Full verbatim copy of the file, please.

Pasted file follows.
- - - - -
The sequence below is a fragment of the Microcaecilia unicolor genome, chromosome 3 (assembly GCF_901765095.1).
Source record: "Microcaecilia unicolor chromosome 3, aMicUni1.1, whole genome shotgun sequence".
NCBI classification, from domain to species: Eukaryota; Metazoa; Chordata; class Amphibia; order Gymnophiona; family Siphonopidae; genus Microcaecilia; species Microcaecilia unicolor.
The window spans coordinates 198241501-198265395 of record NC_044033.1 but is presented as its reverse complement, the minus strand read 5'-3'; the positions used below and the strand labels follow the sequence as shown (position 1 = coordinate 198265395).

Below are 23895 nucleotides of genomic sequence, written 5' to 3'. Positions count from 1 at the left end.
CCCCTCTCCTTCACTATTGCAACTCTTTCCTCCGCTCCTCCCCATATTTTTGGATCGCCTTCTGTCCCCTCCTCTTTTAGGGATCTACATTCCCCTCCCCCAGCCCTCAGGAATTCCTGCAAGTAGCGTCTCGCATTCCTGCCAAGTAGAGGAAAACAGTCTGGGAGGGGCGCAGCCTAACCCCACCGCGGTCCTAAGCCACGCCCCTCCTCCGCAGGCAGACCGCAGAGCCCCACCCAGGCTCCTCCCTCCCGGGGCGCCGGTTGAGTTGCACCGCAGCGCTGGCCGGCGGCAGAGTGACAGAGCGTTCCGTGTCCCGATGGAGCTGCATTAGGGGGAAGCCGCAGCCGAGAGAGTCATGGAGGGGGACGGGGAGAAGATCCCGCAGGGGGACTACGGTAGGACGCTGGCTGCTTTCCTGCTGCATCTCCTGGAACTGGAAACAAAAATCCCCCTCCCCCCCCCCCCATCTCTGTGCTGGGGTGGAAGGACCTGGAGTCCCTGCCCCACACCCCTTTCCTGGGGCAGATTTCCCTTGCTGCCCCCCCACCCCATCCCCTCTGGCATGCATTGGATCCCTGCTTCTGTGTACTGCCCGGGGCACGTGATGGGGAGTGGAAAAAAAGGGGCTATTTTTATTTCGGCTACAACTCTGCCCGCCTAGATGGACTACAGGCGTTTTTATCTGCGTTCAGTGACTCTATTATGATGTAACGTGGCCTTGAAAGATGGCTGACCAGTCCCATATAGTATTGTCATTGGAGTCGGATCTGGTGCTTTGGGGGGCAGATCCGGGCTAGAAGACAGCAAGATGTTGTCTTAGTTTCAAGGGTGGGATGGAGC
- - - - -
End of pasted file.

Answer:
The sequence below is a fragment of the Microcaecilia unicolor genome, chromosome 3 (assembly GCF_901765095.1).
Source record: "Microcaecilia unicolor chromosome 3, aMicUni1.1, whole genome shotgun sequence".
NCBI classification, from domain to species: Eukaryota; Metazoa; Chordata; class Amphibia; order Gymnophiona; family Siphonopidae; genus Microcaecilia; species Microcaecilia unicolor.
The window spans coordinates 198241501-198265395 of record NC_044033.1 but is presented as its reverse complement, the minus strand read 5'-3'; the positions used below and the strand labels follow the sequence as shown (position 1 = coordinate 198265395).

Below are 23895 nucleotides of genomic sequence, written 5' to 3'. Positions count from 1 at the left end.
CCCCTCTCCTTCACTATTGCAACTCTTTCCTCCGCTCCTCCCCATATTTTTGGATCGCCTTCTGTCCCCTCCTCTTTTAGGGATCTACATTCCCCTCCCCCAGCCCTCAGGAATTCCTGCAAGTAGCGTCTCGCATTCCTGCCAAGTAGAGGAAAACAGTCTGGGAGGGGCGCAGCCTAACCCCACCGCGGTCCTAAGCCACGCCCCTCCTCCGCAGGCAGACCGCAGAGCCCCACCCAGGCTCCTCCCTCCCGGGGCGCCGGTTGAGTTGCACCGCAGCGCTGGCCGGCGGCAGAGTGACAGAGCGTTCCGTGTCCCGATGGAGCTGCATTAGGGGGAAGCCGCAGCCGAGAGAGTCATGGAGGGGGACGGGGAGAAGATCCCGCAGGGGGACTACGGTAGGACGCTGGCTGCTTTCCTGCTGCATCTCCTGGAACTGGAAACAAAAATCCCCCTCCCCCCCCCCCCATCTCTGTGCTGGGGTGGAAGGACCTGGAGTCCCTGCCCCACACCCCTTTCCTGGGGCAGATTTCCCTTGCTGCCCCCCCACCCCATCCCCTCTGGCATGCATTGGATCCCTGCTTCTGTGTACTGCCCGGGGCACGTGATGGGGAGTGGAAAAAAAGGGGCTATTTTTATTTCGGCTACAACTCTGCCCGCCTAGATGGACTACAGGCGTTTTTATCTGCGTTCAGTGACTCTATTATGATGTAACGTGGCCTTGAAAGATGGCTGACCAGTCCCATATAGTATTGTCATTGGAGTCGGATCTGGTGCTTTGGGGGGCAGATCCGGGCTAGAAGACAGCAAGATGTTGTCTTAGTTTCAAGGGTGGGATGGAGC